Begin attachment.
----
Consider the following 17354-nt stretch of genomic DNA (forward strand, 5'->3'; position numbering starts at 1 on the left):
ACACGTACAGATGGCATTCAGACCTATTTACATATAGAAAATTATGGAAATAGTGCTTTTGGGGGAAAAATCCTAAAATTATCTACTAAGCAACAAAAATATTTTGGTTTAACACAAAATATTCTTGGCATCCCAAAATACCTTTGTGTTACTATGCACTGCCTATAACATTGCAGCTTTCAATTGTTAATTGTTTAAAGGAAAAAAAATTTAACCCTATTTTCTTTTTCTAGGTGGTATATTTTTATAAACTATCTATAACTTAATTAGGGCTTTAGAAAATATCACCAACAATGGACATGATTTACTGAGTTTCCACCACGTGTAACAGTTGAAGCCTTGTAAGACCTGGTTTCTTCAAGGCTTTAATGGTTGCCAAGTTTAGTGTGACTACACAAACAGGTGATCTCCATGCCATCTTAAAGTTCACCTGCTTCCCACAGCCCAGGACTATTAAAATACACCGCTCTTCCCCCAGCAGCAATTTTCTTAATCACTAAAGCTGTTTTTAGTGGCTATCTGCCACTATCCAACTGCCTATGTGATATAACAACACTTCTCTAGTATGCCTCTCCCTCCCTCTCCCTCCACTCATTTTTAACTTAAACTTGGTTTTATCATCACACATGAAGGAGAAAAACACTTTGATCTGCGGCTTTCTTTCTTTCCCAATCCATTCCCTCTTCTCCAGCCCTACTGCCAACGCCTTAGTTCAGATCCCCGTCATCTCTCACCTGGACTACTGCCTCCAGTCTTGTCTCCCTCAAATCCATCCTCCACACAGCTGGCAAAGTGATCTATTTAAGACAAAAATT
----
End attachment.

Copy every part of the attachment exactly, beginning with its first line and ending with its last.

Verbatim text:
Consider the following 17354-nt stretch of genomic DNA (forward strand, 5'->3'; position numbering starts at 1 on the left):
ACACGTACAGATGGCATTCAGACCTATTTACATATAGAAAATTATGGAAATAGTGCTTTTGGGGGAAAAATCCTAAAATTATCTACTAAGCAACAAAAATATTTTGGTTTAACACAAAATATTCTTGGCATCCCAAAATACCTTTGTGTTACTATGCACTGCCTATAACATTGCAGCTTTCAATTGTTAATTGTTTAAAGGAAAAAAAATTTAACCCTATTTTCTTTTTCTAGGTGGTATATTTTTATAAACTATCTATAACTTAATTAGGGCTTTAGAAAATATCACCAACAATGGACATGATTTACTGAGTTTCCACCACGTGTAACAGTTGAAGCCTTGTAAGACCTGGTTTCTTCAAGGCTTTAATGGTTGCCAAGTTTAGTGTGACTACACAAACAGGTGATCTCCATGCCATCTTAAAGTTCACCTGCTTCCCACAGCCCAGGACTATTAAAATACACCGCTCTTCCCCCAGCAGCAATTTTCTTAATCACTAAAGCTGTTTTTAGTGGCTATCTGCCACTATCCAACTGCCTATGTGATATAACAACACTTCTCTAGTATGCCTCTCCCTCCCTCTCCCTCCACTCATTTTTAACTTAAACTTGGTTTTATCATCACACATGAAGGAGAAAAACACTTTGATCTGCGGCTTTCTTTCTTTCCCAATCCATTCCCTCTTCTCCAGCCCTACTGCCAACGCCTTAGTTCAGATCCCCGTCATCTCTCACCTGGACTACTGCCTCCAGTCTTGTCTCCCTCAAATCCATCCTCCACACAGCTGGCAAAGTGATCTATTTAAGACAAAAATT